It’s not often in a career that having your hard work go by unnoticed is actually the ultimate compliment. Movie crews, almost uniformly across any filmmaking disciplines, find themselves in this nebulous zone where the less their work stands out, the more accolades they get from critics, peers and audiences. If costumes stand out, the characters feel a bit off. If set decoration draws attention, it doesn’t seem like the story is grounded in a real-life environment.
Stunts may be the only exception to the rule. Seeing daring escapades on screen becomes the bait to get audiences into seats. Who didn’t have great expectations of what Tom Cruise and company would pull off in “Top Gun: Maverick”?
A movie like “Glass Onion” might be a great mystery, but audiences aren’t clamoring to see it because of the amazing stunt work. But maybe they should. (Spoilers ahead.)
Take Duke’s (Dave Bautista) death by poison. From the very earliest Zoom conversations between writer-director Rian Johnson and stunt coordinator Lee Sheward, Johnson knew how he intended to shoot the scene. Twelve weeks later, Sheward’s team helped facilitate exactly what Johnson had imagined; watching Bautista collapse might seem like par for the course for a former wrestler but of course, nothing is simple on a film set.
Falling is not as easy as it seems, and it was actually Bautista’s stunt double who took the spill. The table he fell onto was built large to accommodate the actor and his double’s frames. Padding and breakaway glass were added. And, when it came time for the close-up on Bautista, even more work was necessary. The glass was replaced with mats covered in green-screen material. Two people from the stunt department held onto Bautista’s hands, dangling him about two feet above the target.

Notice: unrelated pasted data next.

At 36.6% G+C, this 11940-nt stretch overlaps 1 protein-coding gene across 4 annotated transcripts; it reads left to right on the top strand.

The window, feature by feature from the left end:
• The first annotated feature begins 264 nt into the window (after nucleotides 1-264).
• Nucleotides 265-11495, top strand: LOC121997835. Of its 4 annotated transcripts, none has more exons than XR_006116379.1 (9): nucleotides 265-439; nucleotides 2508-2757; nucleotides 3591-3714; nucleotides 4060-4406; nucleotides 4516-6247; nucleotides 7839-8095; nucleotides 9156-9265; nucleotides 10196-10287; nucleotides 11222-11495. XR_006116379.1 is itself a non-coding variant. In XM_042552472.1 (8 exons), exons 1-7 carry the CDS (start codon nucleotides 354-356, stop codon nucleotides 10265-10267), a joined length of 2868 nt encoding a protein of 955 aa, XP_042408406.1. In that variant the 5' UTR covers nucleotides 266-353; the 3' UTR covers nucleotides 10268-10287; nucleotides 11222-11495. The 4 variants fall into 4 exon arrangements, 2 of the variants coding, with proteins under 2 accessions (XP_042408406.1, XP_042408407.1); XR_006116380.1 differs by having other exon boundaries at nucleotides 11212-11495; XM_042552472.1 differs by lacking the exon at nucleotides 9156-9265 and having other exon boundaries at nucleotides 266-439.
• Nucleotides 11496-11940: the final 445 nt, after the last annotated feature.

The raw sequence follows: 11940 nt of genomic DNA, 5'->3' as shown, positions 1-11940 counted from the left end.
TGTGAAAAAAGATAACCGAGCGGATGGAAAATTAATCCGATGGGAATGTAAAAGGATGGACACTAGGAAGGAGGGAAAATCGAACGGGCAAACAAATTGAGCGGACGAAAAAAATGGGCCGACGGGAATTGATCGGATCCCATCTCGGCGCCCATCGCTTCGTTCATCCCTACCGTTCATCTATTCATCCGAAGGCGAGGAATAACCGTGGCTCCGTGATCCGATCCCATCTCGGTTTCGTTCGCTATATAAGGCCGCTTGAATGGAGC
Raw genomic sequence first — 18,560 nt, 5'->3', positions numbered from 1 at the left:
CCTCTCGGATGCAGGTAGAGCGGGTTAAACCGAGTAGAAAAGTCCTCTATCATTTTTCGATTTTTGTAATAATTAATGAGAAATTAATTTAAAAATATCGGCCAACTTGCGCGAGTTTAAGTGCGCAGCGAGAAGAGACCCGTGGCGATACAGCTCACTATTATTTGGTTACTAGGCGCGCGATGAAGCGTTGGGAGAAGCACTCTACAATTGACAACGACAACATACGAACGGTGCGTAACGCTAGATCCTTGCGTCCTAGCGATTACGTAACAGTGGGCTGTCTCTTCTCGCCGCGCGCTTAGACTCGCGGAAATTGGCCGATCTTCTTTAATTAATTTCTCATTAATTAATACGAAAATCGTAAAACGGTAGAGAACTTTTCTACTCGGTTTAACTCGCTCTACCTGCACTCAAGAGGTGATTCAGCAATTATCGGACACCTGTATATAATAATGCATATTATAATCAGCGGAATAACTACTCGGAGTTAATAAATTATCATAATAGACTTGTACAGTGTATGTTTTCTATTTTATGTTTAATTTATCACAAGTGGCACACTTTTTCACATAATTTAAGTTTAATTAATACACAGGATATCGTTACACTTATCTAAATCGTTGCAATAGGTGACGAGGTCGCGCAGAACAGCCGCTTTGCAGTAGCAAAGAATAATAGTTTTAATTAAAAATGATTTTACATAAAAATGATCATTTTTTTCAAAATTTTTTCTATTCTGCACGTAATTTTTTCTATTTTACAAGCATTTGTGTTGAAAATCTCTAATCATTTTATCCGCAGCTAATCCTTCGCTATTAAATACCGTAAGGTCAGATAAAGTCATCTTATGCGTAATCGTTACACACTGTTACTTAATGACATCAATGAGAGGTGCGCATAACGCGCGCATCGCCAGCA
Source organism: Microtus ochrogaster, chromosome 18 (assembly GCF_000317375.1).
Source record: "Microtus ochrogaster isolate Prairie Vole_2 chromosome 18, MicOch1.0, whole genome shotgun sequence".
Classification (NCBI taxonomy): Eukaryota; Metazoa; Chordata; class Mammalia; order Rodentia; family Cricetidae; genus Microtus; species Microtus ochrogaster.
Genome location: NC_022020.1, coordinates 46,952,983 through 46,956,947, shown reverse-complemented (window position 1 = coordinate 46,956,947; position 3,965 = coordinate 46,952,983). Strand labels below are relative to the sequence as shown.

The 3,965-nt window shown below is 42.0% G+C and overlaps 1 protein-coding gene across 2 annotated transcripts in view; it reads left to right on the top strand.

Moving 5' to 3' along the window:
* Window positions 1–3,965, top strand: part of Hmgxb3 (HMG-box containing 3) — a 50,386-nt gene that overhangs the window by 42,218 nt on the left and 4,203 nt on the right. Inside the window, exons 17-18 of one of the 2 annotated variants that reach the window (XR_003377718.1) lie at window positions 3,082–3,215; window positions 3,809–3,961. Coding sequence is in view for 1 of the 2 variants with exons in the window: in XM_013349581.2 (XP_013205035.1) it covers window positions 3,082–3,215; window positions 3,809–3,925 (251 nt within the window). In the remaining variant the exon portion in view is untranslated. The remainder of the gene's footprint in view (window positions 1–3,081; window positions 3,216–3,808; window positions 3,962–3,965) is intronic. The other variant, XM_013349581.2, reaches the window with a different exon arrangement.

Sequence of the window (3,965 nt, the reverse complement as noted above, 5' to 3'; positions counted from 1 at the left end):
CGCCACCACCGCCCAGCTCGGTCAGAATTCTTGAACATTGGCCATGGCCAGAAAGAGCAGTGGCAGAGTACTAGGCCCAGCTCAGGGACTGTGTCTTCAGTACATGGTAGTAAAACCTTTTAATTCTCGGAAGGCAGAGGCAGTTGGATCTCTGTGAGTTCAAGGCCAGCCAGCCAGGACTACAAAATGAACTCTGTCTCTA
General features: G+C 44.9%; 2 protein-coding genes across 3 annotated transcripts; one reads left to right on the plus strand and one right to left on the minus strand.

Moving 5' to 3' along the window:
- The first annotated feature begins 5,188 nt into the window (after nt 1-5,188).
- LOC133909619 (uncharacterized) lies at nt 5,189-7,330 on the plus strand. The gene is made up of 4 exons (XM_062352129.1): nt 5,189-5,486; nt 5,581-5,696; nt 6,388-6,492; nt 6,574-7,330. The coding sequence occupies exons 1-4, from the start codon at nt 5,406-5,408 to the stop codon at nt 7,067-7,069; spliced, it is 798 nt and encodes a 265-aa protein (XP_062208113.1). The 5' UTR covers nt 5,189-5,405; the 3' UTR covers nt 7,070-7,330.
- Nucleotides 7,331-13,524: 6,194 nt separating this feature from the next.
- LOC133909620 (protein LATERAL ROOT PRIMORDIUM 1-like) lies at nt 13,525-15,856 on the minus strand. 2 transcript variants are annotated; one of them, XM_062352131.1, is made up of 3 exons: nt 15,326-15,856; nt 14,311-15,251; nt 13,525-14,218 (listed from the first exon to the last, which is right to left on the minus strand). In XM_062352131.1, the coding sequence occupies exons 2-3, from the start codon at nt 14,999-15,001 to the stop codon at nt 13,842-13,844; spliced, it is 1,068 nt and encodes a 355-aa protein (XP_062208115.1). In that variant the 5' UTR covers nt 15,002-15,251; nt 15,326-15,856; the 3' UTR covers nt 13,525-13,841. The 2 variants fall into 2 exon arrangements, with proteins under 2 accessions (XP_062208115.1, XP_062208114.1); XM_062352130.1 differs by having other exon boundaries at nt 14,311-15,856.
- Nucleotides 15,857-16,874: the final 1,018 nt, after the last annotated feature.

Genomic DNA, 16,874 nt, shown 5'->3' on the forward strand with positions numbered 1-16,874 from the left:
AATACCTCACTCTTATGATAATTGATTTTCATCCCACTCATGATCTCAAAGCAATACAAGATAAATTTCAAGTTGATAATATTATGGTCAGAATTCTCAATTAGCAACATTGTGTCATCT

At the right time: “We dropped Dave, in the nicest possible way,” Sheward says.
Later, visual effects replaced the pad with shattered glass and voila — Duke died of poisoning.
Another artfully designed tumble is when Andi (Janelle Monáe) is shot on a grand, white staircase. Johnson wanted her to land partially on the landing and partially on the stairs, a tricky position to get right.
“We went old school,” says Sheward. Monáe’s double, Dartenea Bryant, wore padding to protect her back, knees and elbows. The nature of the staircase and necessity of falling so precisely to avoid injury found Sheward lying just out of frame with a mat. “If she went too far, she’d land on me and the crash pad instead of tumbling down a big flight of stairs.” Sheward remembers Bryant had to take the fall at least half a dozen times because it appears on screen from multiple angles.
While it comes as no surprise that the big climax that destroys the glass onion involved planning from the stunt department, the exact elements of trickery might be more difficult to spot. The set fits a billionaire’s aesthetics, but isn’t particularly conducive to cast safety in the midst of a scene involving fire, water and
“What you don’t see as an audience is we had paths laid within the [rubber safety] glass that we taped down, so they could [actually] run on black carpet,” says Sheward. Visual effects later overlaid it with broken glass. “I needed it for safety, to make sure that running around they didn’t hurt themselves.”
And the movie magic might not have taken place where and when audiences guessed. Those glass sculptures on display throughout the film? Yep, actual glass. “They’re throwing them and moving on to the next one and we’re there out of shot, low down on hands and knees, catching these things on crash pads or blankets,” Sheward says.
But the angles on screen with glass shattering all around the actors’ feet? Stunt doubles.